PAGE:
-device virtio-net-pci,netdev=hostnet1,id=net1, \
csum=off,gso=off,guest_tso4=off,guest_tso6=off,guest_ecn=off \
-hda <disk img> -m 4096 -mem-path /dev/hugepages -mem-prealloc

31.7.4. Libvirt Integration

The QEMU wrapper script (qemu-wrap.py) “wraps” libvirt calls to QEMU, such that QEMU is called with the correct parameters described above. To call the QEMU wrapper automatically from libvirt, the following configuration changes must be made:

  • Place the QEMU wrapper script in libvirt’s binary search PATH ($PATH). A good location is in the directory that contains the QEMU binary.

  • Ensure that the script has the same owner/group and file permissions as the QEMU binary.

  • Update the VM xml file using virsh edit <vm name>:

    • Set the VM to use the launch script

    • Set the emulator path contained in the #<emulator><emulator/> tags For example, replace <emulator>/usr/bin/qemu-kvm<emulator/> with <emulator>/usr/bin/qemu-wrap.py<emulator/>

    • Set the VM’s virtio-net device’s to use vhost-net offload:

      <interface type="network">
      <model type="virtio"/>
      <driver name="vhost"/>
    • Enable libvirt to access the DPDK Vhost sample code’s character device file by adding it to controllers cgroup for libvirtd using the following steps:

      cgroup_controllers = [ ... "devices", ... ] clear_emulator_capabilities = 0
      user = "root" group = "root"
      cgroup_device_acl = [
          "/dev/null", "/dev/full", "/dev/zero",
          "/dev/random", "/dev/urandom",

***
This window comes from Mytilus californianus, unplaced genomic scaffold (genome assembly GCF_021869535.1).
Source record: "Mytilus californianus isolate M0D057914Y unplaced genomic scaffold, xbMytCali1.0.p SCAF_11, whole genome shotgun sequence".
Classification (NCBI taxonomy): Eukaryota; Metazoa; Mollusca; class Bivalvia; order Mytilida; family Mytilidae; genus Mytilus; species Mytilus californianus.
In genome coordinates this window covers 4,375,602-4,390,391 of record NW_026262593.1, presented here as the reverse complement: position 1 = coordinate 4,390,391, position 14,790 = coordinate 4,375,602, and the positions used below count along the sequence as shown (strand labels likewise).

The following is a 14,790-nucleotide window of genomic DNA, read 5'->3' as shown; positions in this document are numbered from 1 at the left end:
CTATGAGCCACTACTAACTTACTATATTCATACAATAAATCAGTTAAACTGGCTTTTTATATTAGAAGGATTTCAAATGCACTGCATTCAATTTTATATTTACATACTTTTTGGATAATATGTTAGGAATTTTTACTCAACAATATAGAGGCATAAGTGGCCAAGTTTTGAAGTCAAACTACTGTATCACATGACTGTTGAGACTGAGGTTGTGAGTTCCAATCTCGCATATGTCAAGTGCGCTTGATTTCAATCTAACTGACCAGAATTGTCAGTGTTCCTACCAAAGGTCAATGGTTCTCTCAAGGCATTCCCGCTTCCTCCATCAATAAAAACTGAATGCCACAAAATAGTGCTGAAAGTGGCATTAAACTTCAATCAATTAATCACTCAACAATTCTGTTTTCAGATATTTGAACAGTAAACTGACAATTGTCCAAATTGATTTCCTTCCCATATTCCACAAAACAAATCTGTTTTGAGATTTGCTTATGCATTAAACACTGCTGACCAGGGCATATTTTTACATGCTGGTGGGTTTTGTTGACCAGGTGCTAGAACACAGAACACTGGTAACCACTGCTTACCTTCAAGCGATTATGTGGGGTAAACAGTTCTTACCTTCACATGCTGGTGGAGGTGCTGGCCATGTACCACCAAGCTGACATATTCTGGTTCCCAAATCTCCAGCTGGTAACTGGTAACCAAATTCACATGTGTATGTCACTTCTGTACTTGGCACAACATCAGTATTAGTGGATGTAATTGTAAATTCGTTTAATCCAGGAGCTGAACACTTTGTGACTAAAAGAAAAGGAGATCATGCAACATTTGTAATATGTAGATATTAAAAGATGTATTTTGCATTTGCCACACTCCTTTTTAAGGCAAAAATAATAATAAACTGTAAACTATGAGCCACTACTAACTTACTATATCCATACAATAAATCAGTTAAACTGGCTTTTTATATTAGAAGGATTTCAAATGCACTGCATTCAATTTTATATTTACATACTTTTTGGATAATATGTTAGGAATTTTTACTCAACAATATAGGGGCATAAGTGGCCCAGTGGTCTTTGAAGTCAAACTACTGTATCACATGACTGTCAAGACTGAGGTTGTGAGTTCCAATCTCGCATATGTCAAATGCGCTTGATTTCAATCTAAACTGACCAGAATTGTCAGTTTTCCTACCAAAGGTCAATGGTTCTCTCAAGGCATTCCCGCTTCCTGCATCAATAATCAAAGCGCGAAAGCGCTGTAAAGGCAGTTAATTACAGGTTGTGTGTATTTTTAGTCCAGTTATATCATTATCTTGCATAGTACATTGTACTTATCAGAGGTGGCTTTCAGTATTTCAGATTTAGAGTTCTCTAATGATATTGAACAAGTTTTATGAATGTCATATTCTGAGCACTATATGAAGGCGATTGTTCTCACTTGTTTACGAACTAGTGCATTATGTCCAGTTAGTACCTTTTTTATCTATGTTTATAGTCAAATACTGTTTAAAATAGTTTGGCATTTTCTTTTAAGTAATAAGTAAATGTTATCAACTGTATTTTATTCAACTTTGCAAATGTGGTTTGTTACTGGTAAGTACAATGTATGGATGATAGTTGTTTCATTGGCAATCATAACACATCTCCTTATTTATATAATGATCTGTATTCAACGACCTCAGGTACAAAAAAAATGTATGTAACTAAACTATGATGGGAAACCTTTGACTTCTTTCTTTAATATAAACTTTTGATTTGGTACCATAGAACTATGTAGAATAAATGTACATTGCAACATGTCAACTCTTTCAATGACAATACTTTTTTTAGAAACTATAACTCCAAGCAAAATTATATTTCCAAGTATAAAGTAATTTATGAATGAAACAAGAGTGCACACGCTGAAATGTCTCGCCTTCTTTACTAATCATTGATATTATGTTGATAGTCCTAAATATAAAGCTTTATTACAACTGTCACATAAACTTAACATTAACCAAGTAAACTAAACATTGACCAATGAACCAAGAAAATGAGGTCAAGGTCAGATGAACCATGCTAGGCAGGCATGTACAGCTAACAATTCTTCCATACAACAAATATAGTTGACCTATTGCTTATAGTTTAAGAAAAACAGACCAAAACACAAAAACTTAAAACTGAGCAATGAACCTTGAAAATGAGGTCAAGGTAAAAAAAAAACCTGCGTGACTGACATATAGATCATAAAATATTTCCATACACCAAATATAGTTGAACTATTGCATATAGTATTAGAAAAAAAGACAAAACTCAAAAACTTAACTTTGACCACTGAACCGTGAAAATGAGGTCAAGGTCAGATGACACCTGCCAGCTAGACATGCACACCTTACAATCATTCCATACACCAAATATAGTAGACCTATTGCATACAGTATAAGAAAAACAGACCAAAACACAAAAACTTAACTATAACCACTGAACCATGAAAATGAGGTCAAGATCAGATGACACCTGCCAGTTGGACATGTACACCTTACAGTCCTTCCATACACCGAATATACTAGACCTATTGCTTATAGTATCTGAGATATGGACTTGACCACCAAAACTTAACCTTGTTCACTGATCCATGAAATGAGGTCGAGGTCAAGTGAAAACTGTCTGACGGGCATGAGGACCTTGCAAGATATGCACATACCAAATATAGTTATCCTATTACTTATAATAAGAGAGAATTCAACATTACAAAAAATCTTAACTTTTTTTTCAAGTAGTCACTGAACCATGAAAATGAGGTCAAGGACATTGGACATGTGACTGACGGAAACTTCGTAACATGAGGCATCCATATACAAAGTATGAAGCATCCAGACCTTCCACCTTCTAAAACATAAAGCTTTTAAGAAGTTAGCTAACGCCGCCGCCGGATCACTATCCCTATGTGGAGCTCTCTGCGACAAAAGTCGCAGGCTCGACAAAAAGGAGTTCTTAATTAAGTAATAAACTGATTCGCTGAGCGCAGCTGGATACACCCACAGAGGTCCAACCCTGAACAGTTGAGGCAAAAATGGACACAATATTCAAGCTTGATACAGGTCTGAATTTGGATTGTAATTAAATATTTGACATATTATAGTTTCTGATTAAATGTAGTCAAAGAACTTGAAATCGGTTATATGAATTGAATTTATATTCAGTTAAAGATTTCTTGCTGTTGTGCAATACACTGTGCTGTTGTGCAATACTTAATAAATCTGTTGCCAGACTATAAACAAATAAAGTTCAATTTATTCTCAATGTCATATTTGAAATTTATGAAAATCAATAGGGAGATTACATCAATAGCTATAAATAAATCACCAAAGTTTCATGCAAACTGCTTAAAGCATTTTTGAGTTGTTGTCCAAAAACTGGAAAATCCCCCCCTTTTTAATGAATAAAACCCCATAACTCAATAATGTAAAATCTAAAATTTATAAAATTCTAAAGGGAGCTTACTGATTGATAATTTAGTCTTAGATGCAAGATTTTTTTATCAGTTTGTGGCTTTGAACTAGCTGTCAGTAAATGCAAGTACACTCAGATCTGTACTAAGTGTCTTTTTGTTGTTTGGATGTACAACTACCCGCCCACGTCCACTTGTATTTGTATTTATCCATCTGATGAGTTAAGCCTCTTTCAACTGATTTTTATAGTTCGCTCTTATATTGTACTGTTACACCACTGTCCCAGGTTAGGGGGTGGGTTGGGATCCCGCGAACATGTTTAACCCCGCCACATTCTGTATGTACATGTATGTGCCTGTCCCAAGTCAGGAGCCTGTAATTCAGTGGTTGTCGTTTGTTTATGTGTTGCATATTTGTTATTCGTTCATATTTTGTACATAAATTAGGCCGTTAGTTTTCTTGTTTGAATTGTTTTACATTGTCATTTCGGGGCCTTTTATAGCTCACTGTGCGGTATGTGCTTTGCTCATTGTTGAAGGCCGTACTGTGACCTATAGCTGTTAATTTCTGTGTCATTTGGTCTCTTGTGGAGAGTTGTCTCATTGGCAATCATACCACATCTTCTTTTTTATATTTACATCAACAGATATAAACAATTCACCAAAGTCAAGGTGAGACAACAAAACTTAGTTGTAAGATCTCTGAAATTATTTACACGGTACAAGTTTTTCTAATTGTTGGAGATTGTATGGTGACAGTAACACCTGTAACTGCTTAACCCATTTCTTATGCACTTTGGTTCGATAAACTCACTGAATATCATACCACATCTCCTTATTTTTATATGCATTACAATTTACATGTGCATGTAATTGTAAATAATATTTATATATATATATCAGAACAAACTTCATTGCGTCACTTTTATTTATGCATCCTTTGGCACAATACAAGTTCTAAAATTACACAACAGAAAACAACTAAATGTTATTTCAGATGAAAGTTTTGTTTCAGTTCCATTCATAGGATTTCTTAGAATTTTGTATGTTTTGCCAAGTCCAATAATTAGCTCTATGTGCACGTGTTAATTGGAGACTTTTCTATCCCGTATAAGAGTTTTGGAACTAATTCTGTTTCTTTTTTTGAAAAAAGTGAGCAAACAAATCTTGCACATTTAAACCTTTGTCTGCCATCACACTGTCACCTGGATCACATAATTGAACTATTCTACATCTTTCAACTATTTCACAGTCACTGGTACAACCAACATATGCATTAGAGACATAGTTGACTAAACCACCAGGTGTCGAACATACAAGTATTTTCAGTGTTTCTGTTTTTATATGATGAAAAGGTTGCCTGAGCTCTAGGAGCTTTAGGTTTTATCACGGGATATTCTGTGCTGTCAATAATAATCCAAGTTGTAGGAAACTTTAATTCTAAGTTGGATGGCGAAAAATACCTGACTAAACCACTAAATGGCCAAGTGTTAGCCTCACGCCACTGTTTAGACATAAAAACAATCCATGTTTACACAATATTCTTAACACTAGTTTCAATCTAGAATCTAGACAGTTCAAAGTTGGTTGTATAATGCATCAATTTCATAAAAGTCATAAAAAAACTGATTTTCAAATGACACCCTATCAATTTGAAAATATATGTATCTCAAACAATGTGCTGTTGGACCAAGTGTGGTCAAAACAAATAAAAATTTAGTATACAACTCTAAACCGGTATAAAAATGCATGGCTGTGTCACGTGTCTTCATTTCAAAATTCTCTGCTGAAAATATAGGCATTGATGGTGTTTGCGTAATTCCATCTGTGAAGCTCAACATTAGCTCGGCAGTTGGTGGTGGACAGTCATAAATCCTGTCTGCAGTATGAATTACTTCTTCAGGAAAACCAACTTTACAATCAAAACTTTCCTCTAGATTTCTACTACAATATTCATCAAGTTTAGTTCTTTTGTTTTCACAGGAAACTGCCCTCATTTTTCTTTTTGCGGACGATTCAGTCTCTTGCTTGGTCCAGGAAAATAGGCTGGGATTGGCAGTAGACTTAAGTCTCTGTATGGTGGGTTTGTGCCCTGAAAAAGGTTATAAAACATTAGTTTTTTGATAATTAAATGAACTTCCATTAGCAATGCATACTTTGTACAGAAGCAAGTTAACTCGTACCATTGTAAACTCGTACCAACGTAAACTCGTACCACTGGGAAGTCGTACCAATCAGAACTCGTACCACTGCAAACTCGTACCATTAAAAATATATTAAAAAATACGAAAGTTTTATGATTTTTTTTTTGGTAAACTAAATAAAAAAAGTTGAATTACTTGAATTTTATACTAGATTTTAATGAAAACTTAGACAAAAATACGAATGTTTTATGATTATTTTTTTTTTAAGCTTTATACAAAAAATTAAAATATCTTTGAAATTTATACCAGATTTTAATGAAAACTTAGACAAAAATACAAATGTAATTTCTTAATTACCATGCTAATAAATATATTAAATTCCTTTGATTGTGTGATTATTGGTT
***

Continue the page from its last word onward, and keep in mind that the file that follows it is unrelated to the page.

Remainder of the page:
"/dev/ptmx", "/dev/kvm", "/dev/kqemu",
          "/dev/rtc", "/dev/hpet", "/dev/net/tun",
  • Disable SELinux or set to permissive mode.

  • Mount cgroup device controller:

    mkdir /dev/cgroup
    mount -t cgroup none /dev/cgroup -o devices
  • Restart the libvirtd system process

    For example, on Fedora* “systemctl restart libvirtd.service”

  • Edit the configuration parameters section of the script:

    • Configure the “emul_path” variable to point to the QEMU emulator.

      emul_path = "/usr/local/bin/qemu-system-x86_64"
    • Configure the “us_vhost_path” variable to point to the DPDK vhost-net sample code’s character devices name. DPDK vhost-net sample code’s character device will be in the format “/dev/<basename>”.

      us_vhost_path = "/dev/usvhost"

31.7.5. Common Issues

  • QEMU failing to allocate memory on hugetlbfs, with an error like the following:

    file_ram_alloc: can't mmap RAM pages: Cannot allocate memory

    When running QEMU the above error indicates that it has failed to allocate memory for the Virtual Machine on the hugetlbfs. This is typically due to insufficient hugepages being free to support the allocation request. The number of free hugepages can be checked as follows: